Results in the silver weren't as comprehensive as in the pennies, perhaps reflecting more on the opinions on value of the bidders on the day than on the coins themselves. The reserves for the four 1922/1 overdate threepences were set relatively high in my opinion, and as such only one of the four sold. Easily the highlight of the silver coinage in this sale was the 1921 star shilling - listed as Choice Unc with an estimate of $12,000, it made $20,000 hammer which indicates spirited bidding indeed! There are a number of very dedicated Commonwealth collectors out there that are prepared to go all out in order to get the finest examples of the rarest coins, this result is confirmation of that fact.
The decimal coins included a wavy baseline 20¢ coin in premium condition - it made what has to be a new auction high of $2,912.50 nett - not bad at all for a 20¢ coin! I believe that this is an excellent rarity to put away for the long term, one that will appeal to the younger generation of collectors entering the market at present. The pre-decimal proof section here obviously included a complete set from one vendor, plus a range of duplicates. The 1955 Perth pair and 1956 Perth penny were the first seen in a while, and made prices accordingly. All of the other QEII pre-decimal proofs in this sale that were attractive and problem-free were keenly contested, I expect many of them will make their way into PCGS holders!
There was an abundance of tradesman's tokens in this sale - some 250 odd lots of single items and bulk lots. Although the high value items didn't get away, most token collector's don't chase top quality anyway (beggars can't be choosers and just to get an example of some tokens is an achievement in itself!), so the high clearance rate is evidence that this segment of the market remains strong.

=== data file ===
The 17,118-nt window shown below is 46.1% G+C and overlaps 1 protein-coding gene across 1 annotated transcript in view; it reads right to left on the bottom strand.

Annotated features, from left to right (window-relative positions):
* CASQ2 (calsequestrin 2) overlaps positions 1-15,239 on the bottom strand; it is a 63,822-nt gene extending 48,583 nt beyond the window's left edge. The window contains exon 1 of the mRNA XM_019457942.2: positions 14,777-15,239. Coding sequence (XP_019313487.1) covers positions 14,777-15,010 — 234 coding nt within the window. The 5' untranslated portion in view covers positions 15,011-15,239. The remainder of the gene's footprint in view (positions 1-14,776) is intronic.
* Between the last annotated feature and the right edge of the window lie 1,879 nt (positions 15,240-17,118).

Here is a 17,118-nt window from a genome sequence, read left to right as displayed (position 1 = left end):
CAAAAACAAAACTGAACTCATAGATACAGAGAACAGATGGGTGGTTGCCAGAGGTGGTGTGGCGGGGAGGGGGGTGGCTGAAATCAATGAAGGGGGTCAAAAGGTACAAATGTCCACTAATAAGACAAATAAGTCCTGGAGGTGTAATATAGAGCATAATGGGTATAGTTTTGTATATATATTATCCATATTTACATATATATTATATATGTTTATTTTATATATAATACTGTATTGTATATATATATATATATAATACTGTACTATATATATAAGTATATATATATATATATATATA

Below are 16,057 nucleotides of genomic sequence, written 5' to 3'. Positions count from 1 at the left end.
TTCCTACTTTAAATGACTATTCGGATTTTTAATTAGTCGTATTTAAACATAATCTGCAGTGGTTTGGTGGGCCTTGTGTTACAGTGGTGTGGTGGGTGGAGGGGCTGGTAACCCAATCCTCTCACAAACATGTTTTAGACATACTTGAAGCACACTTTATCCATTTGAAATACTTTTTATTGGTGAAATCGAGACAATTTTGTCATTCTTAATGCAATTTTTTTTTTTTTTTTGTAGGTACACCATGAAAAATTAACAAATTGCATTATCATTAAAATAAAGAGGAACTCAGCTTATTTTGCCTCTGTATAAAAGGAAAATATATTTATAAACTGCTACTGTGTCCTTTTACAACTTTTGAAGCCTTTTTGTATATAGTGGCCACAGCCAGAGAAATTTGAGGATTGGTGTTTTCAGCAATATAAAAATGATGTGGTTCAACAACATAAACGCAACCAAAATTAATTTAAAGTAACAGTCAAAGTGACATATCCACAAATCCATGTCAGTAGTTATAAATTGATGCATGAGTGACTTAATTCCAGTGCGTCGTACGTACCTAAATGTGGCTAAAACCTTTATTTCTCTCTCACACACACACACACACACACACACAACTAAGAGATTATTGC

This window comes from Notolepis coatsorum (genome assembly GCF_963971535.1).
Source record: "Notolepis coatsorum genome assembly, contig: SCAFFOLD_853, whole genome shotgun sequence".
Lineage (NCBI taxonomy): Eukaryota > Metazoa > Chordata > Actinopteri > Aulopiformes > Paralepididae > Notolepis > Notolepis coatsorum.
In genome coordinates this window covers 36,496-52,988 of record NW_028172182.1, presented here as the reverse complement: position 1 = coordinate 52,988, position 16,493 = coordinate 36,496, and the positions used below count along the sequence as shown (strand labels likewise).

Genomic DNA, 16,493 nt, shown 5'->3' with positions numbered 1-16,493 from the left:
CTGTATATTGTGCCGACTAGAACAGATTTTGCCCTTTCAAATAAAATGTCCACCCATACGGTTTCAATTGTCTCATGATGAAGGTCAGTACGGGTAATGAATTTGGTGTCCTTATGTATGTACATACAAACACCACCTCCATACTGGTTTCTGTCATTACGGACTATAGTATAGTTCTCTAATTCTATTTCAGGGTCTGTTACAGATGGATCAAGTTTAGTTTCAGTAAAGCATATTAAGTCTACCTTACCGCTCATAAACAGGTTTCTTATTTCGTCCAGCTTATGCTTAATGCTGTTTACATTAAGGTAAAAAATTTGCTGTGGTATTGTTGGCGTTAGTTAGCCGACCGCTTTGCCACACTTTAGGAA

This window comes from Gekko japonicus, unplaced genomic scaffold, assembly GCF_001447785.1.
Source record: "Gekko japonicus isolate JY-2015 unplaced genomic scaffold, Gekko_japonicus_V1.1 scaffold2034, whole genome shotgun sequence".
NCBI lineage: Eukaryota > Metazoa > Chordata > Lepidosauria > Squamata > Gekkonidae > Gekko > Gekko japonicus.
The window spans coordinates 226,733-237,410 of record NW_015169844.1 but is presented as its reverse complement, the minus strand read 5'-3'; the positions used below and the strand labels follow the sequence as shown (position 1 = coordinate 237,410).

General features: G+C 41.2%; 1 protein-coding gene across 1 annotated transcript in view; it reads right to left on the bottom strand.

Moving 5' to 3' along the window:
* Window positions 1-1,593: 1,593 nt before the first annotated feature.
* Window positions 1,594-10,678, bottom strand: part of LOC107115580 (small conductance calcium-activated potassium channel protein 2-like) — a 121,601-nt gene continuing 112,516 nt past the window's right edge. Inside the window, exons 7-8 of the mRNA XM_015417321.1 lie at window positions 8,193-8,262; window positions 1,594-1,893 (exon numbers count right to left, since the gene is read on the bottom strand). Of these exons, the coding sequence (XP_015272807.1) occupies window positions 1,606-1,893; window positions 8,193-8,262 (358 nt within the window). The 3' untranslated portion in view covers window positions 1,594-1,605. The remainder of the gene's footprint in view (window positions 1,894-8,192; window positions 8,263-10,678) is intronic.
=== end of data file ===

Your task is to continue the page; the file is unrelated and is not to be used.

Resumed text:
The banknotes were another story altogether however, not that we should tar all collectible bits of paper with the same brush! On a positive note, each of the the serious pre-federation notes in this sale found buyers, albeit only at around their estimate. The auctioneers clearly gave instructions to the vendors of pre-decimal notes in this sale that they needed to be realistic about their expectations, as many of the reserves / estimates in this section of the sale were quite low relative to current catalogue values for correctly graded items. It wasn't unusual to see an estimate set at 40% to 50% of catalogue value for a note in this sale! Clearance rates were still patchy, and those notes that did sell (rarities / high grade notes included) made figures quite low relative to catalogue value. If this trend continues, and in the absence of any random factors chaning things radically, I expect that it will, this opens up the field of pre-decimal notes wide open to collectors to be able to build collections of really attractive notes literally for a fraction of what they were trading for a few short years ago. Understandably not many among us are prepared to sail into a strong breeze, but history has shown that collectors with a bit of brass and a disregard for the thundering herd are often the ones that do the best financially over the long term.